The first audition for American Idol wasn’t intimidating at all for 16-year-old Fox Chapel sophomore Sloane Simon. “It was virtual. I was in my kitchen and my mom was with me,” she laughs. But out in California? Walking into a room where celebrity judges Katy Perry, Luke Bryan and Lionel Richie were sitting there, waiting? “Terrifying,” she admits. “They were all just staring at me and it felt like the air was sucked out of the room. I was really nervous. But I had no expectations. I was just there for the experience. I just wanted to go there and do my best.”
Which she did. Picking up her Taylor acoustic guitar, an instrument she has been playing since the age of eight, and singing two songs, “Brand New Key” by Melanie, as well as an original of her own, entitled, “Laurel Canyon,” an homage to the California music scene in the ’60s and ’70s.
“Lionel gave me the biggest compliment of my life. He said, ‘I was part of that era… and I think you would have fit in well.’ It made my heart soar,” she says. She walked out with three “yes” votes from the judges, a Golden Ticket to the next round. She remained in California for two weeks, attending Idol School, “Basically home school from the set,” she explains, and making it all the way into the Top 60 before being eliminated. “I have a smaller voice in a belting competition, but I made it incredibly far and I’m so proud,” she says.
Music has always been the way she connects. To herself. To other people. Her songs are relatable and can easily resonate with just about anyone. “I always try to release songs that another teenage girl can listen to, like, ‘Wow the same douchy guy did the same to me, too,’” she laughs. Sometimes her songs begin as a single lyric she begins playing around with. Other times, it’s a melody. There are songs she writes that she finishes quickly and others that she puts down and returns to years down the road. “Cool,” was one of them. She began writing it in middle school and finished it a few years later, lyrics that were tweaked to reflect what she was seeing, hearing, experiencing… in her own life and within the halls of her high school.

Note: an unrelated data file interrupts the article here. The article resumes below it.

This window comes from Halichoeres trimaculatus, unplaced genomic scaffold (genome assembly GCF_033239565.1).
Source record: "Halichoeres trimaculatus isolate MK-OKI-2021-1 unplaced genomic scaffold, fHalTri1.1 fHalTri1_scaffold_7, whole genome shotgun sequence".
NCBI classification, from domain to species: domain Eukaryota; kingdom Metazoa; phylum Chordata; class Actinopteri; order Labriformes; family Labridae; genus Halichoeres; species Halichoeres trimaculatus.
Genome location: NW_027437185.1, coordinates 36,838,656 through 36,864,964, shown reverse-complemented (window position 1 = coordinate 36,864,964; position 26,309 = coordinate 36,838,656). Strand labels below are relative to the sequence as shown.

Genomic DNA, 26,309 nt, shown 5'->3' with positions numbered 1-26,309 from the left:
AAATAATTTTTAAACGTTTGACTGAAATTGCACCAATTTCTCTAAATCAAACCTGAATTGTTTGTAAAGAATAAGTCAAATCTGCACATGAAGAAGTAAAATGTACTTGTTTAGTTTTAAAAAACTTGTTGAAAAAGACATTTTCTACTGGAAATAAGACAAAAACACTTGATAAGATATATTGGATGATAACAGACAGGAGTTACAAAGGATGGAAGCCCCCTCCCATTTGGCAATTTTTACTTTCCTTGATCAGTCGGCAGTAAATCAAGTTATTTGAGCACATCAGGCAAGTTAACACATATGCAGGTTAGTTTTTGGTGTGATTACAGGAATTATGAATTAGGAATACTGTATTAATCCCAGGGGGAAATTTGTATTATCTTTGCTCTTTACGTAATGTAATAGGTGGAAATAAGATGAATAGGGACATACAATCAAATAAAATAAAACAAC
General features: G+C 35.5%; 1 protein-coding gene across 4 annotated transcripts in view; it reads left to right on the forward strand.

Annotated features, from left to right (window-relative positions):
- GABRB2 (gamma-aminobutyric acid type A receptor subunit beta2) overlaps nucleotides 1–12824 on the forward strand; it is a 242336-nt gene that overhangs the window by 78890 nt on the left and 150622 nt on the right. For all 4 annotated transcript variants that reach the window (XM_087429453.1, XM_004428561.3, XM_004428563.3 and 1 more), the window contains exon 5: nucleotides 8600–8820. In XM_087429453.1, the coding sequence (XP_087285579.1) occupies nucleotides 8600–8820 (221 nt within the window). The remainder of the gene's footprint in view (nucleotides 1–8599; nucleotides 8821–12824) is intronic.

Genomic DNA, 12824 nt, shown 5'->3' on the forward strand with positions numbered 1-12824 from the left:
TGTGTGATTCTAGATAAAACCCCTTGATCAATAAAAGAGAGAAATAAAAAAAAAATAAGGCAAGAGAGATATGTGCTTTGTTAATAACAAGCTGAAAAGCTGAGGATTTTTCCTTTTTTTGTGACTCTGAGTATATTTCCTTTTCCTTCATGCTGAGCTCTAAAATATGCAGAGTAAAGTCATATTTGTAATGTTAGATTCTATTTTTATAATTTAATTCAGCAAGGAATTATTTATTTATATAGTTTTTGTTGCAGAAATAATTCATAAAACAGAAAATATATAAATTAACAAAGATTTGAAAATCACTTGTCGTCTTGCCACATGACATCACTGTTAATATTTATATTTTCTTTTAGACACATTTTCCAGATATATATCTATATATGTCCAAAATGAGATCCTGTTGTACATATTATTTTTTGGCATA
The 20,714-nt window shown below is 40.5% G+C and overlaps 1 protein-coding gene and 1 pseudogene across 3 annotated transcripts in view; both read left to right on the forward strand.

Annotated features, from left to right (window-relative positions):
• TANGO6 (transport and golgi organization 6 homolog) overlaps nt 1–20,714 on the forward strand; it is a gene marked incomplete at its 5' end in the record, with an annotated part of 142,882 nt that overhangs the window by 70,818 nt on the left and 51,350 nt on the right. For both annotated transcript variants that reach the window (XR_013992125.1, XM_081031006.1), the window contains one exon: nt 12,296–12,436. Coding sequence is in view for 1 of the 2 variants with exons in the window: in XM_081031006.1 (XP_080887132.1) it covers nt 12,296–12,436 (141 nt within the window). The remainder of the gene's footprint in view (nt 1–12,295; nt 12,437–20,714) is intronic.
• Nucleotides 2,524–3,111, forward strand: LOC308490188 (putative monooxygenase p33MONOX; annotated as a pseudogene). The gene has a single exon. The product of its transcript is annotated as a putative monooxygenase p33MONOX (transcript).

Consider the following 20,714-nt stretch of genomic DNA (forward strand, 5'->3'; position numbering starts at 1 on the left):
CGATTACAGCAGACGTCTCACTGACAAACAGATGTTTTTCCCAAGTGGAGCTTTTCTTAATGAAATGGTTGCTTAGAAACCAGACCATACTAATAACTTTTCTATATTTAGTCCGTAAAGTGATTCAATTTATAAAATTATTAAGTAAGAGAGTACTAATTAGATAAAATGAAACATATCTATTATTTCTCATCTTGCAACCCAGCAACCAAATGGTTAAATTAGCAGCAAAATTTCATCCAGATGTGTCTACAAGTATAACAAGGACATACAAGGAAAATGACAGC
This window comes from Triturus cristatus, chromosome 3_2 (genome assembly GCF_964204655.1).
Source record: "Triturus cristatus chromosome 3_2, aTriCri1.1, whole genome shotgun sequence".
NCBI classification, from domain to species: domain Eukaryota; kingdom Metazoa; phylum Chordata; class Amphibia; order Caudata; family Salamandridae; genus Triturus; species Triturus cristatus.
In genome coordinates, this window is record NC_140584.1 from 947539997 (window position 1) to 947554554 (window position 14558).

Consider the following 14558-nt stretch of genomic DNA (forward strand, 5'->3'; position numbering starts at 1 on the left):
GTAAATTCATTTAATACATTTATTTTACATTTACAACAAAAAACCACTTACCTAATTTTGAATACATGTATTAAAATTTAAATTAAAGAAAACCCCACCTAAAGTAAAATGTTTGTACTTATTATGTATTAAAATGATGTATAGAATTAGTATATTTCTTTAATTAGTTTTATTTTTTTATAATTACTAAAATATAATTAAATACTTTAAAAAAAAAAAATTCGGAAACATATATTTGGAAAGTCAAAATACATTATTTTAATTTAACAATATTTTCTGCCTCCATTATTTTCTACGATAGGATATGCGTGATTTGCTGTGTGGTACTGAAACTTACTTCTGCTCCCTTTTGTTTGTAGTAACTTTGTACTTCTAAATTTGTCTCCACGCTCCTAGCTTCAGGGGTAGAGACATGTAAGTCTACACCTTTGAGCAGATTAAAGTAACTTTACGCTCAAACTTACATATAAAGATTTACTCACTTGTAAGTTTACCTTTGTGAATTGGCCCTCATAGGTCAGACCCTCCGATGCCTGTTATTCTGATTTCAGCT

“The waves they crash, drown out the noise, for all the pretty girls and boys. She’s acting like she don’t care, blows her smoke into the air. She sells her soul to fit in there. She thinks it’s cool, I don’t understand. What are the secrets that you hide in your head? What are the moments you can’t seem to forget? What makes you so invincible?”
“High school isn’t like ‘High School Musical,’ she says, reflecting on the lyrics. “There’s a lot of cliques and a lot going on.”
She submitted the song to Carnegie Library of Pittsburgh’s Teen Media Awards, a competition that is divided into The Ralph Munn Creative Writing Awards and the Labsy Awards, both of which invite reflection: on beauty, the complexity of life, and joy where we find it. More than 200 young creatives, including visual artists, inventors, filmographers and musicians submitted their original content in 2020. “Cool,” was her submission to the Labsy Awards. It won first place in Music.
“Labsy is a fantastic opportunity. Winning a Labsy Award has meant so much to me and I thank the Library for giving me the confidence to keep reaching with my music,” she says.
Pittsburgh has always served as a supportive, welcoming environment for her. She’s played the Three Rivers Arts Festival, Millvale Music Festival, Ladyfest Pittsburgh, and at various venues in town. Same for California (in addition to American Idol, she enjoyed a 2018 performance at The Viper Room in West Hollywood in 2018), Florida, singing at Universal Studios in Orlando, and even Nashville, where she spent her spring break gracing the stage of the famed Blue Bird Café in 2019.
There are hundreds of unfinished songs floating around in her collection, waiting for the perfect note, lyric, experience to fuel its completion. In the meantime, she’s focused on recording an EP with many of her songs available for digital download on her Officially Sloane Facebook and Instagram pages. Recently, she was chosen as a 2021 National YoungArts Foundation winner, has seen her songs being played on WYEP FM, and looks forward to performing live again as the country begins to re-open following the pandemic.
Pausing, she reflects on the guitar she received at the age of eight, which was given to her to keep her occupied while her mom underwent chemotherapy. “The first song I wrote was about being brave when you’re scared. I can’t even remember the song or the melody, but I guarantee it was not good,” she laughs. “I didn’t even realize back then that something I took up as a distraction could turn into my greatest passion.”